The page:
Cosmetic Industry Releases Scientific White Paper on Use of Nanoparticles in Personal Care Products
The Cosmetic, Toiletry, and Fragrance Association (CTFA) released today a scientific white paper on the application of nanotechnology in personal care products, including cosmetics and certain over-the-counter (OTC) drug products, specifically sunscreens.
The report, available at www.ctfa.org, discusses the advantages of the use of nanomaterials, the regulatory evaluation of personal care products using nanotechnology, particular properties of nanoparticles, the potential for dermal absorption of nanoparticles used in topical lotions or creams, and the general scientific consensus and toxicology conclusions about the use of nanotech in personal care products. The report specifically addresses the issue of titanium dioxide and zinc oxide used in nanoparticle form in sunscreens.
“This report directly addresses the science behind the use of nanoparticles in personal care products,” said John Bailey, Ph.D., executive vice president of science at CTFA. “The science strongly indicates that nanoparticles applied topically to the skin in lotions or creams are safe and provide clear benefits to consumers.”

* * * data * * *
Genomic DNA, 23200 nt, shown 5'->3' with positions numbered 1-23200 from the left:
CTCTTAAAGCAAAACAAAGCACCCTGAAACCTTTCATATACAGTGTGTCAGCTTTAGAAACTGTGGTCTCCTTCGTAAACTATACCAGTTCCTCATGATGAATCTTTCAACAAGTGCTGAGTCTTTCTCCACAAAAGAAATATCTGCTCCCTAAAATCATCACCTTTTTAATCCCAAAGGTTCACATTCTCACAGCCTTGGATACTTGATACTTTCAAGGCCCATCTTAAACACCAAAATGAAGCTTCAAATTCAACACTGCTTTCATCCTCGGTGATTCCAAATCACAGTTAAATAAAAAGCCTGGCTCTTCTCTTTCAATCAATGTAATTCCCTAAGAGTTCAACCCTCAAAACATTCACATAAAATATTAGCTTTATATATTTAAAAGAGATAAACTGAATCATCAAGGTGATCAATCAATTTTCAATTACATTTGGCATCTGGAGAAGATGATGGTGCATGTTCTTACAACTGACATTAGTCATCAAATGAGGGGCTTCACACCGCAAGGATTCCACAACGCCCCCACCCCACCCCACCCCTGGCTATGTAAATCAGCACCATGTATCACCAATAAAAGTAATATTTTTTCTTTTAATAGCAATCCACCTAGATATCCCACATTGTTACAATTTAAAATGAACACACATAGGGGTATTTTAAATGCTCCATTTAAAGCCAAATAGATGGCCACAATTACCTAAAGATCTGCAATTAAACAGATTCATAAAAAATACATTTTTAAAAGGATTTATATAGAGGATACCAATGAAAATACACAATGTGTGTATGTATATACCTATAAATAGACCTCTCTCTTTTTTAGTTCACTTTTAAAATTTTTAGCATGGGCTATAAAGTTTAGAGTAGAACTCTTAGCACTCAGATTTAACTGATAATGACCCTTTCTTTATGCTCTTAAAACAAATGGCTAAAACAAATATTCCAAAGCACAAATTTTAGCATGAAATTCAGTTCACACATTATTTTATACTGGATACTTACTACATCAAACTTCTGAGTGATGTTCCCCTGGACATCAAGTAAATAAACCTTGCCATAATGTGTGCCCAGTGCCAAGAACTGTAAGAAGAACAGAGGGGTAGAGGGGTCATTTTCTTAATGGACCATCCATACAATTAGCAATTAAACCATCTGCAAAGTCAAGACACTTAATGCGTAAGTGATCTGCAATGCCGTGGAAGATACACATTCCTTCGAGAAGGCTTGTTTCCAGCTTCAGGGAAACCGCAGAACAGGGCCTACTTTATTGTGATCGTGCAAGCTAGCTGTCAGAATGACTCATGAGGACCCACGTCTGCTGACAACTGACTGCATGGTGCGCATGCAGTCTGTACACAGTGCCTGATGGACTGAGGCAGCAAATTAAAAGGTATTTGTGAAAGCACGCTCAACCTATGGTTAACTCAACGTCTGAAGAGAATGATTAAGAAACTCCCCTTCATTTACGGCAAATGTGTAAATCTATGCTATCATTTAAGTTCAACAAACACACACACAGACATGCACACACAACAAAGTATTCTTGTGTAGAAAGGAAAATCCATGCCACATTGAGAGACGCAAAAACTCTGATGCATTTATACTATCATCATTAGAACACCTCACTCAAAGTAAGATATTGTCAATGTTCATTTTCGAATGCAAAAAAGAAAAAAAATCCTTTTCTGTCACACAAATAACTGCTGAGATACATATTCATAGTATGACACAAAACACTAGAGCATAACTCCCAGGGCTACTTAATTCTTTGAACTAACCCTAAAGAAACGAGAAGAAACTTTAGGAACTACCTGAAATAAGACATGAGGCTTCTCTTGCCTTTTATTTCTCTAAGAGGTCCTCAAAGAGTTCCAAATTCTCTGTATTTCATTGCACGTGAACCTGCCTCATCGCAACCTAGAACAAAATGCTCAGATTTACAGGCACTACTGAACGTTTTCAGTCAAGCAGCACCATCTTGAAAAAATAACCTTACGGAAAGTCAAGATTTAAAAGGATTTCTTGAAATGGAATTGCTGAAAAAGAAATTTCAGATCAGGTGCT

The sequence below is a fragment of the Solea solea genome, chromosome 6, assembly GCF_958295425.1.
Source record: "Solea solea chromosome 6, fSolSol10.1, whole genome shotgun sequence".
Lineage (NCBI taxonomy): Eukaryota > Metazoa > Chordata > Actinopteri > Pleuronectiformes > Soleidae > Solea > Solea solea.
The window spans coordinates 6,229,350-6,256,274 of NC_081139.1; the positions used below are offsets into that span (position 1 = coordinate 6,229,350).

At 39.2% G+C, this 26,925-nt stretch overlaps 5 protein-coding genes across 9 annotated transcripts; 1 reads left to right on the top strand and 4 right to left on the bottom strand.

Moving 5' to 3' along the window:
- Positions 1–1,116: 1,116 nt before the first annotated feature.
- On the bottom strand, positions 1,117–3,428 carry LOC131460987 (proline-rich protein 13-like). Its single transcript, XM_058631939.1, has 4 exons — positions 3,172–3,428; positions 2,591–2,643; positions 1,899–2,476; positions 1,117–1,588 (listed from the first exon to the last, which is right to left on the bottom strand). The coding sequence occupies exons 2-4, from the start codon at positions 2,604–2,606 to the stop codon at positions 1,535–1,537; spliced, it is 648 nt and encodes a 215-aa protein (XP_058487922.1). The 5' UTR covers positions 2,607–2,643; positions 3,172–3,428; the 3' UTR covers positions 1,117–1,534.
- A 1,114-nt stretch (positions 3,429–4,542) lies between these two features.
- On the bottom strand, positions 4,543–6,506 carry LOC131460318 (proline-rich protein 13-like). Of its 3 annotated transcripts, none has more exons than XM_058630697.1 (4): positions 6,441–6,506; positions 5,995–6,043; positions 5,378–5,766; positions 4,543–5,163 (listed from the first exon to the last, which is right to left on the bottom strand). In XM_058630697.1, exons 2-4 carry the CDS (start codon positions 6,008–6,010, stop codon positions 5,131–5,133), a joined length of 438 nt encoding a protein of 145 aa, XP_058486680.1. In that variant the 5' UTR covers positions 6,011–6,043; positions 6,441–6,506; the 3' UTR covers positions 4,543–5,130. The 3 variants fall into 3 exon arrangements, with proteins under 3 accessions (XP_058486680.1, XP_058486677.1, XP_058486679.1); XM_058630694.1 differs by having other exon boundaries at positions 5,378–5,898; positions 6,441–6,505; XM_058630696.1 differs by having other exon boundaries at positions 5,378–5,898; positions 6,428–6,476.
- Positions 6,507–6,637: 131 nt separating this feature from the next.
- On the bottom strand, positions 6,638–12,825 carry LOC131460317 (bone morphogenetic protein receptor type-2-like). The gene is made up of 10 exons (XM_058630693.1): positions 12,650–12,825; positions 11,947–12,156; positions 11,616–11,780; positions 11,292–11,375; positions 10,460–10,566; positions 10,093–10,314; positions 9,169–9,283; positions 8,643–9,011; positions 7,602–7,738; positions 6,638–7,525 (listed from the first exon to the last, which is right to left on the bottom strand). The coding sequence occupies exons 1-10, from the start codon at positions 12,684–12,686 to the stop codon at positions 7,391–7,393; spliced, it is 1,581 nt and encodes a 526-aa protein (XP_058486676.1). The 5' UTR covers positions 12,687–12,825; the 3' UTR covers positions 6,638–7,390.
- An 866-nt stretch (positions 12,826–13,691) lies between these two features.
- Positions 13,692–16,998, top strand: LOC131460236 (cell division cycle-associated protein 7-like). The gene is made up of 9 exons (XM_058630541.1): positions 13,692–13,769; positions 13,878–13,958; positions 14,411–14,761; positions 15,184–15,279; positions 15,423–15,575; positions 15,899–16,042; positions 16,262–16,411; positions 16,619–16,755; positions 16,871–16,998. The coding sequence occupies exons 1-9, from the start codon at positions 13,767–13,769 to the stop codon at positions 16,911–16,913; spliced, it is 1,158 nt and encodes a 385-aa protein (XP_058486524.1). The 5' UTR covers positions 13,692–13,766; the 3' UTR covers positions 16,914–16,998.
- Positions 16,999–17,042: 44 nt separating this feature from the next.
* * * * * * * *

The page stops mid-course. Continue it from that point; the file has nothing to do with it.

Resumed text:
Sunscreens, some of which utilize sun-protecting nanoparticles that help prevent skin cancer, are required to go through an extensive FDA review and approval process to demonstrate they are safe and effective. The nanoparticles in sunscreens, titanium dioxide and zinc oxide, are established, efficacious sunscreen filters that have been on the market for decades. In 1996, FDA concluded that smaller, micronized particles of titanium dioxide are not new substances and that there is no evidence demonstrating that these micronized particles are unsafe. Nano-sized titanium dioxide and zinc oxide, unlike the larger particle size ingredients, form a transparent rather than a thick, white coating, which leads to greater consumer acceptance and use of the products, and therefore greater protection from skin cancer and other damaging effects of the sun. The nano-size of the particles also enables them to better reflect and/or scatter certain harmful UV rays.
“The nanoparticles used in sunscreens provide important and unique sun-protection benefits, helping reduce the risk of skin cancer,” Bailey said. “These sunscreen ingredients have been used safely for many years and have been evaluated and approved by the FDA and independent scientists. They are transparent and aesthetically pleasing and therefore encourage greater consumer use.”
In addition to the report released today, CTFA also filed comprehensive comments with the Food and Drug Administration (FDA) on the science and regulation of nanoparticles in personal care products. CTFA comments, which can be found at www.ctfa.org, specifically address issues raised in a petition filed with FDA earlier this year on nanotechnology applications in personal care products, specifically sunscreen products.